Amelia Swabb: Can you give us a very practical example of how a teacher can support the development of these skills?
Dr. Ginsburg: So our activities start simply, but after a short while, we get into that analysis issue. So we do things like put shapes of different kinds in a bag – circles, triangles, squares, rectangles, but also different looking ones, which we call nonstandard. And the kids close their eyes and have to reach in the bag and pick out a triangle, and say why it is a triangle. That’s a really fun activity for the kids and it forces them to think about and analyze what it is.
Amelia Swabb: What is the most effective way for early childhood teachers to teach math in their classrooms?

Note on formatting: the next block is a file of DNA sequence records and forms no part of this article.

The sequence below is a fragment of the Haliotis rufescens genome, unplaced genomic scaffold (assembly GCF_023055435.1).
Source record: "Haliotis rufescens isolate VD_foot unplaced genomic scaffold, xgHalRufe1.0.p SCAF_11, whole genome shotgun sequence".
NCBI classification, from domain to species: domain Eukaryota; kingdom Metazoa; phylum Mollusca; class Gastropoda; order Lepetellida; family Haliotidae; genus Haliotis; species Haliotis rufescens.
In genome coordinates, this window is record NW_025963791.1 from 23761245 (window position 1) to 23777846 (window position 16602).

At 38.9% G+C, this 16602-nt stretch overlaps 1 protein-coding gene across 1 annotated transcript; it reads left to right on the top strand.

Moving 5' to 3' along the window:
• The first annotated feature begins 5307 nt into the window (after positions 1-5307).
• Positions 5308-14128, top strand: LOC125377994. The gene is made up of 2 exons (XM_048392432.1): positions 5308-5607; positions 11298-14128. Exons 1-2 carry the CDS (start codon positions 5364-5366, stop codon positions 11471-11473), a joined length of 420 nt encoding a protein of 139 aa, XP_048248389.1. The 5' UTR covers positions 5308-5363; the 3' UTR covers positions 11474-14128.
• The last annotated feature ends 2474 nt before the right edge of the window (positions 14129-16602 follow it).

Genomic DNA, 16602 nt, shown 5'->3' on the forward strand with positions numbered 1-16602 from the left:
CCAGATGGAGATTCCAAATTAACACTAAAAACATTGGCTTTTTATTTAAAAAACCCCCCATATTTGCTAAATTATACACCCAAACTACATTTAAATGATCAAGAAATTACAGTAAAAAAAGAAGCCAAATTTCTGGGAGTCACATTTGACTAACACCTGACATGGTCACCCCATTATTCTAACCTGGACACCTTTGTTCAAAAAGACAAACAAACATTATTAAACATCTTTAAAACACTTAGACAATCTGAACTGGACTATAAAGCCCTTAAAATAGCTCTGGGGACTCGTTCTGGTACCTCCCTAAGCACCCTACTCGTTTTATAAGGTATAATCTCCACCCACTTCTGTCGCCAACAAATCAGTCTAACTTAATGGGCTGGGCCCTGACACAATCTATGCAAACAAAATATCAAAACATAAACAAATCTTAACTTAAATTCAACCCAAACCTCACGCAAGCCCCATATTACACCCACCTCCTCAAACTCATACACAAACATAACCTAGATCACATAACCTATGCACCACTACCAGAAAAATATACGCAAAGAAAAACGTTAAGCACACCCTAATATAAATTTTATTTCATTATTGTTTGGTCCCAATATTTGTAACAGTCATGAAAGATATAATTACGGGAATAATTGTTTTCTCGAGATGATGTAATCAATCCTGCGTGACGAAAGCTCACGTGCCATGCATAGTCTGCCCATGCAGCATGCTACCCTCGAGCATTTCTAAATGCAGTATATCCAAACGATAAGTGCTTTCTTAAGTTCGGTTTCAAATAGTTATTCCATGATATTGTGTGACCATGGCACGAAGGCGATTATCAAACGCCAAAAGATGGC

Dr. Ginsburg: The philosophy in early childhood up until recently has been that teachers should always teach math in the context of everyday activities. For example, during snack time, you have a child put out a cookie on each plate to do one-to-one correspondence. Or you say during block play, “What shape are you using? Is this shape bigger than this?” Or when children line up, you ask, “Who is first? Second? Third?” That’s a very standard nursery school routine. And those things are fine, and very useful, and teachers can continue to do that. But there are some arguments that these are not enough. One argument is, this exploits teachable moments – the kid is doing something and the teacher pounces on them and says, “Oh wow, that’s very interesting, now try to make a square.” Another argument is that the teachable moment is just very hard to do. You’ve got 20 kids, you just can’t do it all the time with all of them. It’s not a viable strategy for really helping kids on a systematic basis.